Motoring Review: McLaren 650S Spider

Motoring expert Chris Walsh test drives the new model…

It doesn’t actually seem that long ago when McLaren’s initial attempt at a mass production supercar – the incredible 12C – was first mooted by the Woking-based manufacturer. But in reality, it was late 2011 when I first got my hands on one. So, it’s about time for an update and McLaren has dutifully obliged.

Before we consign the previous model to the grave, I think it’s only fitting to provide a parting statement to the car that, at the time, was quite possibly the most advanced piece of engineering found on the road. And being as fresh as a daisy to drive today as in 2011 is testament to that – but nevertheless, the new version is here and it claims to be even better.

The simplest conclusion I can make about the 650S is that it has taken the incredibly high standards of the 12C to another level by improving on every key feature of the car. But there is more, as the 650S can play a trump card on top of this. Because all those improvements promote the strategic link to the groundbreaking P1 Hypercar, which is sure to attract the eye of most potential customers.

Dramatic Speed

The easiest way to demonstrate this interconnecting relationship with the P1 is found deep within the engine, as the award-winning 3.8 litre twin turbo V8 has undergone a significant improvement to produce an increased 641 bhp and 678 Nm of torque from the original 616 bhp and 600 Nm of torque. Now this may seem like a pretty small gain over the last model, but these improvements allow the 650S to shave 0.3 hundredths off the old 0-62 time, which in turn, significantly aligns the new 0-62 time to that of the P1, which currently stands at just 2.8 seconds.

This means that the performance spectrum really becomes quite impressive, as the 650S can complete the 0-62 run in 3.0 seconds dead, while 0-124 mph is yours in just 8.6 seconds. Maximum speed is equally dramatic at 204 mph.

Refined Interior

mclaren650s495The 650S is sporty but it is no stripped-out hardcore racer, as the interior is actually more refined and luxurious than any previous production McLaren. As standard, the cabin features full Alcantara trim with a leather-trimmed steering wheel. Two new semi-aniline leather colours, Arabica Brown and Midnight Blue, are available from launch, as is luxurious Nappa leather – renowned for its softness and durability. The roof lining is also available in semi-aniline or full Nappa leather, while contrast stitching can be specified.

The good news is that none of these new additional specification options compromise the overall weight of the 650S, as every effort has been made to keep weight to a minimum, employing further learning from the McLaren P1 programme. Lightweight carbon fibre trim panels compliment the interior finish, enhancing the sports style further. And carbon fibre can also be ordered for door inserts, the rear capping panel, quarter panels and the lower part of the B-pillars. Sportier features, such as lightweight carbon fibre fixed-back racing seats – based around the McLaren P1 again – are also available.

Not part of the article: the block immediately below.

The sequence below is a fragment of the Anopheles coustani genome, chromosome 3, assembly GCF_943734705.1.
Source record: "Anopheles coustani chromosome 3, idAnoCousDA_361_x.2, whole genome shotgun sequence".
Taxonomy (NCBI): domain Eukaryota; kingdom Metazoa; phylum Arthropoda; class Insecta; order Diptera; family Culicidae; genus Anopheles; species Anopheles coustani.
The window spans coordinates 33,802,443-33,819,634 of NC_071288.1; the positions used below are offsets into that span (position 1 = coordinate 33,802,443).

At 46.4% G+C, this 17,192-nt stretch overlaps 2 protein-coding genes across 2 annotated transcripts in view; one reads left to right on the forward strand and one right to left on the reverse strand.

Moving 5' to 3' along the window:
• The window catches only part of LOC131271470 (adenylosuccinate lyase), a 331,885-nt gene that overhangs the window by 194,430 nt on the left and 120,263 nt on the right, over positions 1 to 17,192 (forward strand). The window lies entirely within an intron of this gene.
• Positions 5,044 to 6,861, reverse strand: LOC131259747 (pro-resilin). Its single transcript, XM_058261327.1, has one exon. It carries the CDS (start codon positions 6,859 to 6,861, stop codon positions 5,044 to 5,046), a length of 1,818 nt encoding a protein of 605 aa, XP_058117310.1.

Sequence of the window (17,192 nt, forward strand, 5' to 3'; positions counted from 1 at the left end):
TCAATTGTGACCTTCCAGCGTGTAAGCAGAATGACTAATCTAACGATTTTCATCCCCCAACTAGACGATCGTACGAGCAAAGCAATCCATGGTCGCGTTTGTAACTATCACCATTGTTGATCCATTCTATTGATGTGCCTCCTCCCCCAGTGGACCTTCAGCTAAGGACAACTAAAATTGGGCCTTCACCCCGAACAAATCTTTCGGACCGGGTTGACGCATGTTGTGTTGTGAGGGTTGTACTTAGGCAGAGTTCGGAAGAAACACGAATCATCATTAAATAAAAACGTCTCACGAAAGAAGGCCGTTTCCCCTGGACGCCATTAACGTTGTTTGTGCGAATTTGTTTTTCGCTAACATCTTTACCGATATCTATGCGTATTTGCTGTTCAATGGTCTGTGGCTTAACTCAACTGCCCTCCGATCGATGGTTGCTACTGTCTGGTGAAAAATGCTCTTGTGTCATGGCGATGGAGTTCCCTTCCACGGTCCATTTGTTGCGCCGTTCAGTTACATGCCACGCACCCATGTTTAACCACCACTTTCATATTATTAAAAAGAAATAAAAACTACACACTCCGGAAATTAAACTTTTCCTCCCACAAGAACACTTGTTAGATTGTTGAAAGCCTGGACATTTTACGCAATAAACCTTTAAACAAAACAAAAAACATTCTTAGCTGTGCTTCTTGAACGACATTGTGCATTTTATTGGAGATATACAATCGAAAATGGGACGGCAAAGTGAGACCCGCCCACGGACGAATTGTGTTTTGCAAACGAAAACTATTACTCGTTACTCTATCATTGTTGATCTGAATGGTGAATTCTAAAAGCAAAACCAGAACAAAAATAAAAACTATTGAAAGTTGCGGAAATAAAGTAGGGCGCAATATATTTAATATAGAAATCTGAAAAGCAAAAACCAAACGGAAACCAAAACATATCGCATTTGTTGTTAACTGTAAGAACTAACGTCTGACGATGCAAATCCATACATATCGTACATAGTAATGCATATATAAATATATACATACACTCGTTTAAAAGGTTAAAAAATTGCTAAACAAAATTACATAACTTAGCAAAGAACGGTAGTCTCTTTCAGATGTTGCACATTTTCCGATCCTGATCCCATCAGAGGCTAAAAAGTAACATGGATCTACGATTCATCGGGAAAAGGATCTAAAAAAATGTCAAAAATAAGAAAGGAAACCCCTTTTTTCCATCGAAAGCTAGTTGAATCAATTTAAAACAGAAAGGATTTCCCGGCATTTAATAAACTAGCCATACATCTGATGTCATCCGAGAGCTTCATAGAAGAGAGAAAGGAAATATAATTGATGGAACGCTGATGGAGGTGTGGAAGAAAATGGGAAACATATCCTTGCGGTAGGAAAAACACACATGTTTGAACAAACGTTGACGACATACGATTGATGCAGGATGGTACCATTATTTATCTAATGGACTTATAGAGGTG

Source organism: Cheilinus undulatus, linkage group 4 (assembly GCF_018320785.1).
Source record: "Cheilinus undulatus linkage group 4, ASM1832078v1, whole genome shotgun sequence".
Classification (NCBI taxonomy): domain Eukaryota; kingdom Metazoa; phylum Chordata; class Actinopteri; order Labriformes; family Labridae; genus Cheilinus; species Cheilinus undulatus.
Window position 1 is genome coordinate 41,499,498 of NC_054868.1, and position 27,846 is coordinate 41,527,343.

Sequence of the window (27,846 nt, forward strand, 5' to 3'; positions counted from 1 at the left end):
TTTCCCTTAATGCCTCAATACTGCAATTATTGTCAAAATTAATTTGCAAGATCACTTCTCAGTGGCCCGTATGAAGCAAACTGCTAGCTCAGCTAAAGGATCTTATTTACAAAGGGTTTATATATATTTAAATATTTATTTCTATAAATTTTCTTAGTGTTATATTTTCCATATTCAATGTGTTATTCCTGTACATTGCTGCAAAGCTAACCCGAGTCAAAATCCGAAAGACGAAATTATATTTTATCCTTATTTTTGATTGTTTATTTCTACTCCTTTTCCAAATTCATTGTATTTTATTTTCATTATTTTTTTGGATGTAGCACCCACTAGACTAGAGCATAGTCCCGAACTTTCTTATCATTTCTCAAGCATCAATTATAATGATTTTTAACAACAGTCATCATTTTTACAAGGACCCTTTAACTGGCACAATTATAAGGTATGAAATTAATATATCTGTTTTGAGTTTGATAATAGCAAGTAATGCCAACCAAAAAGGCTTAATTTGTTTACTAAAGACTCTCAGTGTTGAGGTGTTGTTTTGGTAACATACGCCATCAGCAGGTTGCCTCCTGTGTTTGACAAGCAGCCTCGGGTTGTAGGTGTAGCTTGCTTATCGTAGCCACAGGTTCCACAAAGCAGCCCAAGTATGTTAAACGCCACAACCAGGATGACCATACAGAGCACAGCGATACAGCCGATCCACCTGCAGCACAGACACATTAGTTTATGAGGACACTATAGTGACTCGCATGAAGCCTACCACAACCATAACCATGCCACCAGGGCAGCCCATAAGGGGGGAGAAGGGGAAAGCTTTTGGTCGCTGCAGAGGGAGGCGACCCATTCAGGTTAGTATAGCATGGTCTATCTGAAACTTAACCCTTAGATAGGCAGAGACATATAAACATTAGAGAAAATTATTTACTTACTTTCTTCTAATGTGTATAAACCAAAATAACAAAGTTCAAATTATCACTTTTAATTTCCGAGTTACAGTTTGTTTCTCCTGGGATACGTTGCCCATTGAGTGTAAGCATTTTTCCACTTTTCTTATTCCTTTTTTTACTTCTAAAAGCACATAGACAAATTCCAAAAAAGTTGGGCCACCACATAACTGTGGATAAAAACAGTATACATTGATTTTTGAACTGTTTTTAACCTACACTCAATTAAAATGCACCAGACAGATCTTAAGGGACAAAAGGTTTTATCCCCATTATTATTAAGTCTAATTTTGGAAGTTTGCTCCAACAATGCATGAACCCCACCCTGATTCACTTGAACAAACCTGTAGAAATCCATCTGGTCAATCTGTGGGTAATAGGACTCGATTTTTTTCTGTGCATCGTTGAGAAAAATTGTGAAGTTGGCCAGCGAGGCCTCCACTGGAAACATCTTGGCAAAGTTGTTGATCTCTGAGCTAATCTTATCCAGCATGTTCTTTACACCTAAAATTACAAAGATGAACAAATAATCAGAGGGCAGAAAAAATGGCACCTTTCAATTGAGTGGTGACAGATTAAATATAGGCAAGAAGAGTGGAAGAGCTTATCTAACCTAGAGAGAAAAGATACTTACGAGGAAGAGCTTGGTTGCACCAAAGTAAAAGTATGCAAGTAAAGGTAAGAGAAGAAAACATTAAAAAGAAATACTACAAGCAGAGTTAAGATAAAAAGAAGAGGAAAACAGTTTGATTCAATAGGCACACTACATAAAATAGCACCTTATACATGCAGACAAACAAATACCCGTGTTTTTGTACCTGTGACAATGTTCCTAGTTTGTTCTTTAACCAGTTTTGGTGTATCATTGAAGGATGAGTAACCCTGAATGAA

Driving the car is very easy to be honest, as all-round visibility in the 650S is more than suitable for a mid-engine high performance sports car. Intelligent and efficient packaging has allowed the car to be extremely compact, with the engine positioned low in the chassis to not only ensure optimum weight distribution, but also improve rear visibility for those everyday parking situations.

Wind In Your Hair

The McLaren 650S Spider features a two-piece retractable hard top that can be automatically raised or lowered in less than 17 seconds and can be activated while stationary or at any speed up to 19 mph. Fortunately, the decision to go convertible is in no way a compromise from the Coupe as it is mechanically identical to its fixed-roof brother and offers the same performance, handling and driver enjoyment.

The secret of its success lies within its industry-leading carbon fibre MonoCell chassis, which needs no extra strengthening whatsoever to provide the necessary rigidity or safety when developing a convertible. This keeps any weight increase to a minimum, meaning the 650S Spider offers all the enjoyment and driver appeal of the fixed-roof sibling but with the added appeal of wind-inthe-hair driving and even the retention of those stunning dihedral opening doors.

At A Glance

mclaren650sascari20658Model: McLaren 650S Spider
Priced From: £215,250
Powerplant: 3.8-Litre V8 Twin Turbo
Drivetrain: Longitudinal Mid-Engined, RWD
Transmission: 7 Speed SSG
Power: 641 bhp @ 7,250 rpm
Torque: 678 Nm @ 6,000 rpm
Dry Weight: 1,370 kg
0-62 mph: 3.0 Seconds
Top Speed: 204 mph
Economy: 24.2 mpg
CO2 emission: 275 g/km

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